Sony’s new PlayStation 4 Pro is a powerhouse console, for now.
Time was, you could buy a video game console with the confidence that you wouldn’t feel the urge to buy a new one for a while.
Those days are gone.
While hardware manufacturers have long released new versions of game systems with slimmed down chassis and tweaked inputs, this is the first generation to give mid-cycle performance upgrades a shot. While Microsoft was technically the first out of the gate with the Xbox One S, that system’s biggest change was in its aesthetics, not its power.
But here, with Sony’s PlayStation 4 Pro, the opposite is true. Retailing for $399, the new model is a thick, chunky, beast of a system that makes up for its bland looks with significantly improved horsepower and 4K capabilities. It’s undoubtedly a burlier system than the regular PS4 (which will still be available at retail), but is it one you need to own? Let’s find out.
Function over form
For a brand new console, the PS4 Pro hardware itself hasn’t gotten much airtime. That’s possibly by design, because it’s not much to look at.
Though it retains the stylish rhombus shape of the original PS4, the Pro has an added layer in the middle that gives it a slight height increase and makes it look like a matte black PlayStation sandwich. It’s heavier than the PS4 as well, though it’s surprisingly not that much bigger, with an overall footprint a bit smaller than the original Xbox One. It should fit in the same entertainment center spot as a standard PS4, albeit a bit more snugly.
Otherwise, its changes are fine if unexciting. You get one extra USB port (handy for PSVR owners) and Sony attended to the irritating “which one’s power and which one’s eject” issue that plagues the original PS4 by switching out the impossible-to-read white-on-chrome power and eject icons for white on black. It’s still a little confusing — the eject button is inexplicably off to the right of the disc tray, which sits right above the power button — but it’ll do.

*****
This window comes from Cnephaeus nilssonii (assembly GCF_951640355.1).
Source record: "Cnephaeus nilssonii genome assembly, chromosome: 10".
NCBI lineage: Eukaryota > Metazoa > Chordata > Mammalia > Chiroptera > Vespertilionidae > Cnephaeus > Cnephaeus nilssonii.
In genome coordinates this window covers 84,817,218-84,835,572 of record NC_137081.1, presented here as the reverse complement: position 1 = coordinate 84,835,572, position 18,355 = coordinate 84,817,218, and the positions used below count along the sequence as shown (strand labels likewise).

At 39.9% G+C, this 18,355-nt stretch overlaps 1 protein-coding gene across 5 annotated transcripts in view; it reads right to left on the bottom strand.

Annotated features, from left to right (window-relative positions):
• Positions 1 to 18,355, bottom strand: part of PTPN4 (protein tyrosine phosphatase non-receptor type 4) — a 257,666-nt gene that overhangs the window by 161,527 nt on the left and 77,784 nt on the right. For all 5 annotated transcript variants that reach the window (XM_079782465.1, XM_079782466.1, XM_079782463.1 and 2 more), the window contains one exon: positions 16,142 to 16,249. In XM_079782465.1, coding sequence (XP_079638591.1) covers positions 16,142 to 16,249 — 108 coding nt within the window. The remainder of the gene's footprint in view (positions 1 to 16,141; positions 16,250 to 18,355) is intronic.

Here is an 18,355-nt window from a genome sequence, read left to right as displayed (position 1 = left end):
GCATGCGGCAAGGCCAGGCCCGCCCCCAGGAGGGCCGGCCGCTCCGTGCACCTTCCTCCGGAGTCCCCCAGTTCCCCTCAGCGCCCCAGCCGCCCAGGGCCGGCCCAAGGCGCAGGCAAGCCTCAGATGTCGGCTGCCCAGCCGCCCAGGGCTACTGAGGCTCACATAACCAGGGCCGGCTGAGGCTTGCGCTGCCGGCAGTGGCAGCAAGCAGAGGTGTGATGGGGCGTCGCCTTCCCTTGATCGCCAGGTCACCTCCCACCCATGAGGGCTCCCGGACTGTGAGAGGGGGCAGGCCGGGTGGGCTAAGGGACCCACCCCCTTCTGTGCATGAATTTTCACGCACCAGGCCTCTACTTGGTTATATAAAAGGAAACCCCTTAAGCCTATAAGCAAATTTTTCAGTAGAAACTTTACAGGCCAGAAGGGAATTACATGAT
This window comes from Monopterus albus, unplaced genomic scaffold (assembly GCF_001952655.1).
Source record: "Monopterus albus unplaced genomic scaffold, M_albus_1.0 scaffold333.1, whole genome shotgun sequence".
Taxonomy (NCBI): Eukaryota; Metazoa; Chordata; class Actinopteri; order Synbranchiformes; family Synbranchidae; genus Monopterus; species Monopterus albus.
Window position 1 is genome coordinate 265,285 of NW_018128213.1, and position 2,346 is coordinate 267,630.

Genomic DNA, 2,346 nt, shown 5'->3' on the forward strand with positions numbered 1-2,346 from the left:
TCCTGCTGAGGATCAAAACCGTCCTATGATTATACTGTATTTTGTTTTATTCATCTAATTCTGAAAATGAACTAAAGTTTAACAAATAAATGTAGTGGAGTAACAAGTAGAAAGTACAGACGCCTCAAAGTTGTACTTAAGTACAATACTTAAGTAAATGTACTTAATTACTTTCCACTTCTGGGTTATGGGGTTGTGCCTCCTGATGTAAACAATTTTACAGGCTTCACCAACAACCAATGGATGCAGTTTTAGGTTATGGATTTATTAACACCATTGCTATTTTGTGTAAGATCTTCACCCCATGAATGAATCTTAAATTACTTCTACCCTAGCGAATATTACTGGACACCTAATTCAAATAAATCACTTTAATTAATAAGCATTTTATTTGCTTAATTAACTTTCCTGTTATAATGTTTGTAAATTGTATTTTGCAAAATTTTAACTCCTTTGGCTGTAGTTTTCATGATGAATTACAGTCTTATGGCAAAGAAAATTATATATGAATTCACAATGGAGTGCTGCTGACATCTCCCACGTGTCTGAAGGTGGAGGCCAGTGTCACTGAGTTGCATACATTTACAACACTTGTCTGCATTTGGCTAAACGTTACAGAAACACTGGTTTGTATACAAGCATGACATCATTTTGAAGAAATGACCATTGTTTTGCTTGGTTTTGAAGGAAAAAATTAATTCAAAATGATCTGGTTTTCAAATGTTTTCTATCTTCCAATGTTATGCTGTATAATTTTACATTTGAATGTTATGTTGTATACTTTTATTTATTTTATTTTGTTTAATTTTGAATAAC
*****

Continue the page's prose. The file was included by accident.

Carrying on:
The 4K difference
Where the outside of the system is utilitarian, the inside is far flashier.
A faster CPU, double the GPUs and an extra 1GB of RAM generate 4.2 teraflops of processing speed. That’s roughly double the PS4. That also means it runs hotter, and sure enough, placing your hand behind the unit is a good way to burn your fingers. The fan blasts some seriously hot air out of the back. Sony also added some value by doubling the hard drive size from 500GB to 1TB.
The point of this power seems pretty straightforward — make games look and perform better — but the degree to which this is true is contingent on both game developers and the type of television you happen to own.
The single biggest selling point of the Pro is its ability to output in 4K resolution. Using a technique called “checkerboard rendering,” game makers can turn 1080p games into 4K experiences, and the results are pretty astounding. If you own a 4K TV, you can play a number of current and older PS4 games in 4K; “Rise of the Tomb Raider,” “Call of Duty: Infinite Warfare,” and even the three-year old “Middle-earth: Shadow of Mordor” boast substantially crisper visuals. And if your set and the game support HDR (high-dynamic range), you’ll experience a deeper contrast between light and dark. The PS4 Pro in 4K is, unquestionably, the prettiest way to play a console game in 2016.
The Pro can also stream non-game 4K content via Youtube or Netflix (that functionality went live on launch day). Unlike the Xbox One S, however, it cannot play Ultra Blu-rays as the disc drive doesn’t support the format. It’s a frustrating omission, especially since Sony created the Blu-ray format.
For the rest of us